English language learners seem reluctant to cast a vote even after receiving a thorough, time-consuming answer. This is rather discouraging for teachers or English speakers who wish to contribute. Unlike other sites (e.g. Spanish language), where the tendency is to receive several answers as well as votes and there is a much higher predisposition for exchanges between questioners and answerers, English language learners ask lots of questions and only receive a few answers, most probably from people who don't care about wasting their time or are not aware about questioners' laziness to at least cast a vote or say "thank you."
I disagree with quite a few of your sentiments.
Here's what I've learned after about 5 years on the Stack Exchange, mostly in language forums:
1) Don't expect there to be a proportional relationship between the work you put into an answer and the number of upvotes it gets. More often than not, some of the more highly-upvoted answers are a result of a question getting a lot of views. (A question might make the "Hot Question List" and subsequently get a lot of traffic, and many of those viewers will see an answer that pretty much mirrors what they would have written had they seen the question earlier. Click. Upvote. Meanwhile, the question you spent 45 minutes answering is collecting proverbial dust. Oh, well, all's not fair in love, war, and the Stack Exchange.)
2) Don't let Lesson #1 dissuade you from writing a good answer. The opportunity to help learners around the globe should be rewarding enough in and of itself.
3) Many good answers WILL attract upvotes – although maybe not as quickly as you might have hoped. I just took a screenshot of some upvotes I've had in the past week; most of these questions were asked over a month ago, and some of them were asked more than a year ago! Yet people still find these questions, and upvote answers.
4) Not everyone is as addicted to the Stack Exchange as you are. Sometimes I'll spend a lot of time writing something I think was a pretty good answer, and then hear nothing. But a couple weeks later, my answer gets accepted! (Or maybe another answer will get accepted, right around the time when I get an upvote.) Accept that some people might ask a question and then wait a few weeks to look at the answers.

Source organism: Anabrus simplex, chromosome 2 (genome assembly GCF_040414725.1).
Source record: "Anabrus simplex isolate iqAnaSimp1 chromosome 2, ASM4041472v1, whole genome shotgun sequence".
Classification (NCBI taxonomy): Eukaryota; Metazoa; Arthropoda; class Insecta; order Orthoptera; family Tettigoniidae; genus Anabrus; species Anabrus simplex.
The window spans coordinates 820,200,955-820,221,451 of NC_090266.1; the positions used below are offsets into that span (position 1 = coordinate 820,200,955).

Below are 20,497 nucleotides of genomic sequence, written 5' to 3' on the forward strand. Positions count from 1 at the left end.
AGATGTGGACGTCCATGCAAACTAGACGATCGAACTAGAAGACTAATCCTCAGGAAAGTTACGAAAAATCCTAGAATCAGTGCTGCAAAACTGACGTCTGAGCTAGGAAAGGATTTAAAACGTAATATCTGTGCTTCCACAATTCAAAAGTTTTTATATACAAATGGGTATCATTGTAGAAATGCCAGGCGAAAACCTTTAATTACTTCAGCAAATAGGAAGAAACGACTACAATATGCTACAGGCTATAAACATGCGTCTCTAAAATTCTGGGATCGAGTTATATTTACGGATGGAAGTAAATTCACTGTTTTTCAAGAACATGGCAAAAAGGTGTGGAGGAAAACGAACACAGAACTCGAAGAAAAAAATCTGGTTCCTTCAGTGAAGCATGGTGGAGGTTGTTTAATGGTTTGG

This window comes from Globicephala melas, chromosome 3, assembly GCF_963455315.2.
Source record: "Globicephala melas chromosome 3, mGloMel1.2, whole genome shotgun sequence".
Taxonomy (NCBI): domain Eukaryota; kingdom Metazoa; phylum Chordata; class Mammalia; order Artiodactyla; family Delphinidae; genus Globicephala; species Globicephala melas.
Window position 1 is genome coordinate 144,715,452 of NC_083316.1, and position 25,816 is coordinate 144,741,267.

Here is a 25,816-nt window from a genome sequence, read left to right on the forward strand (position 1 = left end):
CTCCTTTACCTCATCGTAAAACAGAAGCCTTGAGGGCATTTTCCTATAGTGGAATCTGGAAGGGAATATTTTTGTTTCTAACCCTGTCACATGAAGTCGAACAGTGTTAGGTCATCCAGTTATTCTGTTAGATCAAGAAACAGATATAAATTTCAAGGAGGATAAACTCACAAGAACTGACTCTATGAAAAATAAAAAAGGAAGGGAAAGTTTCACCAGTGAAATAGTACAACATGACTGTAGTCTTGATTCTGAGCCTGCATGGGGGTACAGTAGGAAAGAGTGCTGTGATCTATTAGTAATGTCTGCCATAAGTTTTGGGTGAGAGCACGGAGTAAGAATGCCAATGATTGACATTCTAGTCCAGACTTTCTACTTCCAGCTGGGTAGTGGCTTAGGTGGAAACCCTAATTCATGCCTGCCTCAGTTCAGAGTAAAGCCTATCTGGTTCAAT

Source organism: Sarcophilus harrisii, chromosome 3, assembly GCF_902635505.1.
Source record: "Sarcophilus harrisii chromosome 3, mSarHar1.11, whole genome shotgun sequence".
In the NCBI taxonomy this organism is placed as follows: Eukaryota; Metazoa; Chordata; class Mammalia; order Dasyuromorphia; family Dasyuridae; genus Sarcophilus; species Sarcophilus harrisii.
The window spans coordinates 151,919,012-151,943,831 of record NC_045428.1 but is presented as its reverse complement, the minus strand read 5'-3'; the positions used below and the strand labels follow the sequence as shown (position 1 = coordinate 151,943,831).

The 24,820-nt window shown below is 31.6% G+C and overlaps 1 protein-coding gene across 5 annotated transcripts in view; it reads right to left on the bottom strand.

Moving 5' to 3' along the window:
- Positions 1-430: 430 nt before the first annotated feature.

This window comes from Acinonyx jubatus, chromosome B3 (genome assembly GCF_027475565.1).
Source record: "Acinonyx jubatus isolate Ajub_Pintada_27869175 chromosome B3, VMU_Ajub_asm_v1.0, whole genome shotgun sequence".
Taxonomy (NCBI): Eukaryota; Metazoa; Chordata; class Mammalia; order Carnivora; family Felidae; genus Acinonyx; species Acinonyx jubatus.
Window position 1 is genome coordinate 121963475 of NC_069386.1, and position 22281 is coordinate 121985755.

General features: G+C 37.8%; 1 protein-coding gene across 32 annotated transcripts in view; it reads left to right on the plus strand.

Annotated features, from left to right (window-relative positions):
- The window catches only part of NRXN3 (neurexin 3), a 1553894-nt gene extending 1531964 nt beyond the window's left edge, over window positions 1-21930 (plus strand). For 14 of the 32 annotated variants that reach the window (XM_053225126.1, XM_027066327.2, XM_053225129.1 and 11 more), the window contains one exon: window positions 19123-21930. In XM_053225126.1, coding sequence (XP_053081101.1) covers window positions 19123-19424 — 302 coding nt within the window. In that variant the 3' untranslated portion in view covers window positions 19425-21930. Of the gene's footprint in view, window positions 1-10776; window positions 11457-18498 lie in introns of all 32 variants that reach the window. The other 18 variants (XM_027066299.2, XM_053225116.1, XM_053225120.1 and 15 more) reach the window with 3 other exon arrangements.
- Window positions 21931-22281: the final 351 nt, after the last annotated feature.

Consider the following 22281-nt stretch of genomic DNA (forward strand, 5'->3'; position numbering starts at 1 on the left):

5) Comments that say "Thank you!" are generally discouraged on the Stack Exchange. Not everyone agrees with this cultural phenomenon, but enough do that it's a widespread and prevalent sentiment. (See the relevant discussions here and here, e.g.). You may feel underappreciated when you don't get such comments, but it might help you to realize that some users might be refraining from leaving a comment deliberately and as a matter of politeness, wanting to adhere to SE customs.
Personally, I don't see a need to exhort users to upvote more. As was said in a comment here, I'm afraid that such encouragement might result in more mediocre answers getting upvoted, and, generally speaking, I'm more disappointed with a bad answer that gets upvoted than I am with a great answer that's not being upvoted – even when that answer is my own.
It is unclear if you are criticising questioners or answerers, or both.
Very few on-topic questions are left unanswered in ELL. If some questions receive only one answer, it may be because they are rather basic and one (obviously correct) answer is sufficient to meet a questioner's needs. Also, a lot of questions are answered with comments, and if they are basic, no one may feel that it is worthwhile providing a formal answer.
If questions are not up-voted, it may be because they are very basic. I must admit that I do not up-vote basic questions. Perhaps I should if they are well-presented. Of course, if I suspect that they are homework questions (which are not explicitly off-topic), perhaps I shouldn't.
Answers to basic questions may also not receive any up-votes. However, I find that a well-worded and properly referenced answer generally receives one or two upvotes.
As for questioners not accepting answers, there may be several reasons for this:
The first (and fairly obvious) reason is that they may be pushed for time, and if they have asked the same question on another site, they may not return here if they have already got an answer elsewhere. Bad manners, I know, but what would you do if you were in a desperate rush to complete an essay?
Another reason is that users may (mistakenly) think that the accept button is to be used only for selecting the best answer when there is more than one, and if there is only one answer, then this action is not appropriate.
Finally, SE generally recommends that you do not accept answers straight away, but rather leave it for at least a day. More savvy users may know this and simply forget to come back.
I don't think that the regular answerers mind too much if their answers are not accepted. If they did, they would quit the site. The one behaviour that is irksome, at least to me, is when questioners delete their questions once they have got what they want, but that doesn't happen too often.
Finally, if questioners do not thank answerers for their work, remember that this is SE policy, and thank-you messages are generally considered to be "noise".